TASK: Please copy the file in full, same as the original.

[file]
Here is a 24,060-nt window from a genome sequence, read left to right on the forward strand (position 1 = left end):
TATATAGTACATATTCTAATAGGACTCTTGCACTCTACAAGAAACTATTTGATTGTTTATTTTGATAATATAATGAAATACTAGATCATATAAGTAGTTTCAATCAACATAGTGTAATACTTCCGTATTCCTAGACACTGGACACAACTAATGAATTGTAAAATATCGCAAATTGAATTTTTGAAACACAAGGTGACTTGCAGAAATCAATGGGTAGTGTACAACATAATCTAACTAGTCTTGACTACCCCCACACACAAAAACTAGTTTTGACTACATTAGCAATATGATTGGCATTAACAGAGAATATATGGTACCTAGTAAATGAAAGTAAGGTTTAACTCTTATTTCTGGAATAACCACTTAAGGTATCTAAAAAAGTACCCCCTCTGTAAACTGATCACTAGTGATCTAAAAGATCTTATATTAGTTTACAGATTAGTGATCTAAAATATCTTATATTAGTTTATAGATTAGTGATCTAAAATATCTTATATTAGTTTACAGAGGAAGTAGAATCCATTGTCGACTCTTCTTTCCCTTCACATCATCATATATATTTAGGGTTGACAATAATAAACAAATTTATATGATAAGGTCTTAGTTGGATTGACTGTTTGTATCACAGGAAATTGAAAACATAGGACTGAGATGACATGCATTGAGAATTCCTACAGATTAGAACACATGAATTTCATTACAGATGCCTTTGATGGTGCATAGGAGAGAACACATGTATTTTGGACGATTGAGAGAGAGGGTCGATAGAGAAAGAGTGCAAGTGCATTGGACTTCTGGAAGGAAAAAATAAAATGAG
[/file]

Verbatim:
Here is a 24,060-nt window from a genome sequence, read left to right on the forward strand (position 1 = left end):
TATATAGTACATATTCTAATAGGACTCTTGCACTCTACAAGAAACTATTTGATTGTTTATTTTGATAATATAATGAAATACTAGATCATATAAGTAGTTTCAATCAACATAGTGTAATACTTCCGTATTCCTAGACACTGGACACAACTAATGAATTGTAAAATATCGCAAATTGAATTTTTGAAACACAAGGTGACTTGCAGAAATCAATGGGTAGTGTACAACATAATCTAACTAGTCTTGACTACCCCCACACACAAAAACTAGTTTTGACTACATTAGCAATATGATTGGCATTAACAGAGAATATATGGTACCTAGTAAATGAAAGTAAGGTTTAACTCTTATTTCTGGAATAACCACTTAAGGTATCTAAAAAAGTACCCCCTCTGTAAACTGATCACTAGTGATCTAAAAGATCTTATATTAGTTTACAGATTAGTGATCTAAAATATCTTATATTAGTTTATAGATTAGTGATCTAAAATATCTTATATTAGTTTACAGAGGAAGTAGAATCCATTGTCGACTCTTCTTTCCCTTCACATCATCATATATATTTAGGGTTGACAATAATAAACAAATTTATATGATAAGGTCTTAGTTGGATTGACTGTTTGTATCACAGGAAATTGAAAACATAGGACTGAGATGACATGCATTGAGAATTCCTACAGATTAGAACACATGAATTTCATTACAGATGCCTTTGATGGTGCATAGGAGAGAACACATGTATTTTGGACGATTGAGAGAGAGGGTCGATAGAGAAAGAGTGCAAGTGCATTGGACTTCTGGAAGGAAAAAATAAAATGAG